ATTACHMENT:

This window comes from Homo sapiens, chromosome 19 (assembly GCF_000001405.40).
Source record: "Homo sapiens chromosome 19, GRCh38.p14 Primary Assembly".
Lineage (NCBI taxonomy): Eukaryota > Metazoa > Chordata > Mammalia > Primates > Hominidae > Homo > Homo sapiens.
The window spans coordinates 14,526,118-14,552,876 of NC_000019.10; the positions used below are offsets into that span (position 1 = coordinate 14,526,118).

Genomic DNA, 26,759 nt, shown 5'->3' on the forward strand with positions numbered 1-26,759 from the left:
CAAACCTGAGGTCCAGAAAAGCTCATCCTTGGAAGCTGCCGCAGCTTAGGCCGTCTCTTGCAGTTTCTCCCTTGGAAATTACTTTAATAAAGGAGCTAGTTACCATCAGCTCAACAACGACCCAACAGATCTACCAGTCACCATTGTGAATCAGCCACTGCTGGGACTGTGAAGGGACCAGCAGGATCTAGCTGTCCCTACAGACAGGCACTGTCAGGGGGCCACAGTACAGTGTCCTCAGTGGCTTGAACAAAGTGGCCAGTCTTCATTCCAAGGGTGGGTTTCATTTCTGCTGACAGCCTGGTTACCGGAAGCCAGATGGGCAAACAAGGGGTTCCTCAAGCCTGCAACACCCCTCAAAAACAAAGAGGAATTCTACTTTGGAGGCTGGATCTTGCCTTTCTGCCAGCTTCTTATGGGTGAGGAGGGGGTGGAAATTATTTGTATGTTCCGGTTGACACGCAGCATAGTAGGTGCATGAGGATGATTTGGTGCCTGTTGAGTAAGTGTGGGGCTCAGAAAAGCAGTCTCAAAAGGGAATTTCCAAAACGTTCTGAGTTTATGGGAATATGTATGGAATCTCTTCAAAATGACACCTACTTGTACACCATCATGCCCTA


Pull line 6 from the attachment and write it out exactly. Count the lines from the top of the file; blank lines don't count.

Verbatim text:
CAAACCTGAGGTCCAGAAAAGCTCATCCTTGGAAGCTGCCGCAGCTTAGGCCGTCTCTTGCAGTTTCTCCCTTGGAAATTACTTTAATAAAGGAGCTAGTTACCATCAGCTCAACAACGACCCAACAGATCTACCAGTCACCATTGTGAATCAGCCACTGCTGGGACTGTGAAGGGACCAGCAGGATCTAGCTGTCCCTACAGACAGGCACTGTCAGGGGGCCACAGTACAGTGTCCTCAGTGGCTTGAACAAAGTGGCCAGTCTTCATTCCAAGGGTGGGTTTCATTTCTGCTGACAGCCTGGTTACCGGAAGCCAGATGGGCAAACAAGGGGTTCCTCAAGCCTGCAACACCCCTCAAAAACAAAGAGGAATTCTACTTTGGAGGCTGGATCTTGCCTTTCTGCCAGCTTCTTATGGGTGAGGAGGGGGTGGAAATTATTTGTATGTTCCGGTTGACACGCAGCATAGTAGGTGCATGAGGATGATTTGGTGCCTGTTGAGTAAGTGTGGGGCTCAGAAAAGCAGTCTCAAAAGGGAATTTCCAAAACGTTCTGAGTTTATGGGAATATGTATGGAATCTCTTCAAAATGACACCTACTTGTACACCATCATGCCCTA